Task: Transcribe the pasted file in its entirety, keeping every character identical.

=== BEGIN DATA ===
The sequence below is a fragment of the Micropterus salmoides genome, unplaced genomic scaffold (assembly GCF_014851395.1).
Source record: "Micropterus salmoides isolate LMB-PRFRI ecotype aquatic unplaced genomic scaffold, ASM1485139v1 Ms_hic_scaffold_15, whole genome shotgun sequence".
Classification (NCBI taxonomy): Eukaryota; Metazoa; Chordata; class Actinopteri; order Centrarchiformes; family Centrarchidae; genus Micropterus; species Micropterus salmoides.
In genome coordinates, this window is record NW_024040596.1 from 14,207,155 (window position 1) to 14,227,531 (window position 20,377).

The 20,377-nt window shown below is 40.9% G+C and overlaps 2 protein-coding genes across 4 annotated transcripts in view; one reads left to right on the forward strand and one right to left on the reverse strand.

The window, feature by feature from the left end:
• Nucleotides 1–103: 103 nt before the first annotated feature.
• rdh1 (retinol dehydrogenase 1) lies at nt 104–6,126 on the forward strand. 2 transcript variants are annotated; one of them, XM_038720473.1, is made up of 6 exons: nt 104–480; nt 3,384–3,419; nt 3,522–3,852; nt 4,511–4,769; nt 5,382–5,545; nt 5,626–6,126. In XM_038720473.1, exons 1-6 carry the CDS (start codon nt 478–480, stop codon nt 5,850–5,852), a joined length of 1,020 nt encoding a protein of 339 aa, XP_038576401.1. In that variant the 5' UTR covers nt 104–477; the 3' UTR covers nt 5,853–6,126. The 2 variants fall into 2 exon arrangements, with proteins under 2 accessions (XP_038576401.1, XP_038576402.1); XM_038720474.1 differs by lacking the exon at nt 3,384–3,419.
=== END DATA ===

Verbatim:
The sequence below is a fragment of the Micropterus salmoides genome, unplaced genomic scaffold (assembly GCF_014851395.1).
Source record: "Micropterus salmoides isolate LMB-PRFRI ecotype aquatic unplaced genomic scaffold, ASM1485139v1 Ms_hic_scaffold_15, whole genome shotgun sequence".
Classification (NCBI taxonomy): Eukaryota; Metazoa; Chordata; class Actinopteri; order Centrarchiformes; family Centrarchidae; genus Micropterus; species Micropterus salmoides.
In genome coordinates, this window is record NW_024040596.1 from 14,207,155 (window position 1) to 14,227,531 (window position 20,377).

The 20,377-nt window shown below is 40.9% G+C and overlaps 2 protein-coding genes across 4 annotated transcripts in view; one reads left to right on the forward strand and one right to left on the reverse strand.

The window, feature by feature from the left end:
• Nucleotides 1–103: 103 nt before the first annotated feature.
• rdh1 (retinol dehydrogenase 1) lies at nt 104–6,126 on the forward strand. 2 transcript variants are annotated; one of them, XM_038720473.1, is made up of 6 exons: nt 104–480; nt 3,384–3,419; nt 3,522–3,852; nt 4,511–4,769; nt 5,382–5,545; nt 5,626–6,126. In XM_038720473.1, exons 1-6 carry the CDS (start codon nt 478–480, stop codon nt 5,850–5,852), a joined length of 1,020 nt encoding a protein of 339 aa, XP_038576401.1. In that variant the 5' UTR covers nt 104–477; the 3' UTR covers nt 5,853–6,126. The 2 variants fall into 2 exon arrangements, with proteins under 2 accessions (XP_038576401.1, XP_038576402.1); XM_038720474.1 differs by lacking the exon at nt 3,384–3,419.